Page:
The IRE Resource Center is a major research library containing more than 27,000 investigative stories.

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Search results for "federal funding" ...

  • When FEMA Fails

    Elizabeth Shogren's investigation of the Federal Emergency Management Agency revealed that the agency meant to help Americans when disaster strikes is so out of sync with the the realities of climate change that it wastes vast amounts of federal funding and puts communities art risk of being repeatedly damaged.
  • Cashing in on Congressional Connections

    The Better Government Association investigated the lobbying business of a recently retired Illinois congressman, Jerry Costello, who represented a downstate district along with transportation interests as a member of key transportation committees. The investigation found that in his first year out of Congress, Costello lined up lucrative clients. He received $10,000 a month to lobby for Boeing, whose interests as a government contractor he promoted while in Washington, and $7,000 a month to lobby for a transit district that benefited from his help in securing millions of dollars in federal funding.
  • Missing Oversight

    These six stories cover financial problems surrounding one of of Glendale's most notable nonprofit organizations, New Horizons. The series started as an article on the long-delayed construction of a planned $4-million childcare center, but quickly grew into a much larger investigation of financial misrepresentations made by the nonprofit's founder and lax city oversight of federal funding. In addition to finding significant budget problems at the nonprofit, the stories revealed that city officials had repeatedly doled out limited federal funds at a time the nonprofit's own records showed they had little funding for the project.
  • Tribes pull in profits, grants

    While Oklahoma Indian tribes earn more money than ever from gaming and other businesses, they continue to collect federal grant funds for housing, medical care, education and other needs at an increasing rate, federal records show. It turns out that there is no formula or relationship between a tribe’s ability to support itself and the amount the federal government decides to give it. Some of these grants, for housing and education, are required by treaties between tribes and the U.S. government, but many are not.
  • Stacked Deck

    "'Stacked Deck' detailed how a well-intentioned federal program to provide affordable housing to the working poor created the type of political environment that resulted in an FBI investigation of Dallas City Hall. The program requires developers to garner political support from a range of office holders and neighborhood leaders or else lose the millions of dollars in federal funding. With those kinds of stakes, developers have an incentive to curry favor with local politicians in ways that are both legal and illegal."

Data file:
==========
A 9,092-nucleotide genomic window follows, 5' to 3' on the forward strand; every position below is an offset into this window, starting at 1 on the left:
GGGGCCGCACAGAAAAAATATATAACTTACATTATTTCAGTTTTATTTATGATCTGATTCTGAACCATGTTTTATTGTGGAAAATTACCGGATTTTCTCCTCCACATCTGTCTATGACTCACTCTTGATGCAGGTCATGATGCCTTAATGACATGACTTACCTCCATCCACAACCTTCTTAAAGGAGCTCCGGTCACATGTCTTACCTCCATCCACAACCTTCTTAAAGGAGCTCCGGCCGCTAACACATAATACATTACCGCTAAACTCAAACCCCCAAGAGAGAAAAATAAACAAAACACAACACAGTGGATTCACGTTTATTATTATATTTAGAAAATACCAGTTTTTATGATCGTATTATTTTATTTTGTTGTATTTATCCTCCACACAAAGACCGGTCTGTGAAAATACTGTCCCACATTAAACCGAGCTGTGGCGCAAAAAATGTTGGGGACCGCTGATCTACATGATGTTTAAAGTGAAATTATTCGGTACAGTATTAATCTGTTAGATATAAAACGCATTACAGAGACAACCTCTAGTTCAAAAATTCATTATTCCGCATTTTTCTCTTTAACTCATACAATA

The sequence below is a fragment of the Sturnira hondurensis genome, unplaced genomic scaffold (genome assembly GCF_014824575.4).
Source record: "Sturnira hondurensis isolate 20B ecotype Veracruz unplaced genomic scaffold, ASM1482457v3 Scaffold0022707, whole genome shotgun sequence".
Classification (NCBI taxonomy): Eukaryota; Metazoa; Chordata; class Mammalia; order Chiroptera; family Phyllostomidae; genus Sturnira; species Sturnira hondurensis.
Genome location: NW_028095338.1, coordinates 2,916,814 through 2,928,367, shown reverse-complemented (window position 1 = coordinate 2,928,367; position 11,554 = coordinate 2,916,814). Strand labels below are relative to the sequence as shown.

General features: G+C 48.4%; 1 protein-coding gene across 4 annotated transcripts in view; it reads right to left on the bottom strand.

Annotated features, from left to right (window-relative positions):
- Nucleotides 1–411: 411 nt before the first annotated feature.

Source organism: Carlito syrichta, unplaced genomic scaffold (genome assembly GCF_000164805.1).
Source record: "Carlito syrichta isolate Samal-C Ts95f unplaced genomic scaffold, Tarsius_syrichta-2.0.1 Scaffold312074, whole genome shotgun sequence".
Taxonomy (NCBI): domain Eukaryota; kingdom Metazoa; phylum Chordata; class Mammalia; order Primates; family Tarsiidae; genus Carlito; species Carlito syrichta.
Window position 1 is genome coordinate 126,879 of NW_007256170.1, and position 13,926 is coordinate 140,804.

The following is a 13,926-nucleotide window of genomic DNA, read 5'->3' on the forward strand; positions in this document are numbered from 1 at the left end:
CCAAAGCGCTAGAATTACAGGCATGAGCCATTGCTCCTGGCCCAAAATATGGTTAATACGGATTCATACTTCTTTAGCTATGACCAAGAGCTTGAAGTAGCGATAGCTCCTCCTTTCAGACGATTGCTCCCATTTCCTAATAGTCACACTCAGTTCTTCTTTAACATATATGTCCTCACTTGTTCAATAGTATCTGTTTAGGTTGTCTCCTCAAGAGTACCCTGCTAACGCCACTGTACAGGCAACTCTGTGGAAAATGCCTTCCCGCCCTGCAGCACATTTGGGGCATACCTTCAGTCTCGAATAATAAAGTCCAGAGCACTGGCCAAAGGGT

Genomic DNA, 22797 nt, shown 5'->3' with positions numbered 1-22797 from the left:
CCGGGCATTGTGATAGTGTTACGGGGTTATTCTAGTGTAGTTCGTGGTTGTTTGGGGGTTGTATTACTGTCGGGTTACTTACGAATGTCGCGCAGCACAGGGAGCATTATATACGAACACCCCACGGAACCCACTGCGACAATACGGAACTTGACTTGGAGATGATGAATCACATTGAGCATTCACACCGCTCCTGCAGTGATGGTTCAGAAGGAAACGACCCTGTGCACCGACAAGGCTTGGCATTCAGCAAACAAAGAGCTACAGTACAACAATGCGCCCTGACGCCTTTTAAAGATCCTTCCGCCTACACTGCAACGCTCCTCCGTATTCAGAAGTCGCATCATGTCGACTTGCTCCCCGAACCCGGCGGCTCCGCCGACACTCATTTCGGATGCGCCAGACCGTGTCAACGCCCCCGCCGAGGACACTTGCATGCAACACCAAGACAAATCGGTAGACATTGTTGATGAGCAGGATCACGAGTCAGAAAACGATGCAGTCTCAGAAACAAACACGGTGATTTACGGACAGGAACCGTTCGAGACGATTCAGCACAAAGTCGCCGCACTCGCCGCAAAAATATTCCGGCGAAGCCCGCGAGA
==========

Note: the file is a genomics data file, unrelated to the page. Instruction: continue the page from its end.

• Airport Insecurity

    After the events of 9/11 airport security is supposed to be taken seriously by the officers and other security providers. But this investigation found that the Dallas Police Officers on the job were leaving the property, taking frequent unauthorized breaks, and neglecting their patrols of the airport.
  • Poor Schools, Rich Targets

    "No Child Left Behind legislation created a bonanza for educational technology companies. Pitching products they claim will raise test scores, these firms find willing buyers in poor school systems desperate to comply with the law. The law provides major federal funding for purchasing these products but with no guidance on which work. Truth is, as the series revealed, many products appear to do little for children despite what the companies promise. At worst, reliance on education by computer takes valuable time and resources away from more effective teaching approaches."
  • Shelley Investigations

    The stories found that Secretary of State Kevin Shelley and his associates misused hundreds of thousands of dollars of state and federal grant money to fund Shelley's political career. The articles give lots of examples, show how widespread the problem was, and raise questions about the lack of oversight.
  • The New Math of Old Age: Why the Nursing Home Industry's Cries of Poverty Don't Add Up

    Schmitt reports on the finances of the nursing home industry nationwide. "In an elaborate national lobbying campaign in 2002, nursing home operators used quality of care as a wedge to seek billions more in federal funding, saying lives would be endangered if the homes didn't get more money." U.S. News & World Report finds a very different picture: nursing homes are earning healthy profit margins, usually in the range of 20 to 30 percent; nursing home operators steer big chunks of revenues to themselves or related businesses; and there is no evidence that today's patients are sicker, as the nursing home industry has claimed.
  • Slow track of progress

    The Fresno Bee looks at dangerous crossings in California, which need improvements. The story depicts fatalities, which could have been avoided, were there gates and lights at the spots. The reporter reveals that railroad crossings in California have been neglected "due to chronic funding shortfalls and bureaucratic inertia." Some major findings are that Fresno city lacks funding to match grants for improving the hazardous crossings, and that the neighboring city of Selma has missed multiple opportunities to go after state and federal funding. Even though numbers of accidents, injuries and fatalities have dropped sharply since the 1970s, the decline is attributed mostly to industry consolidation and track abandonment, the Bee reports. The article includes a map of a four-county area with locations of accidents recorded on railroad crossings from 1996 to 2000.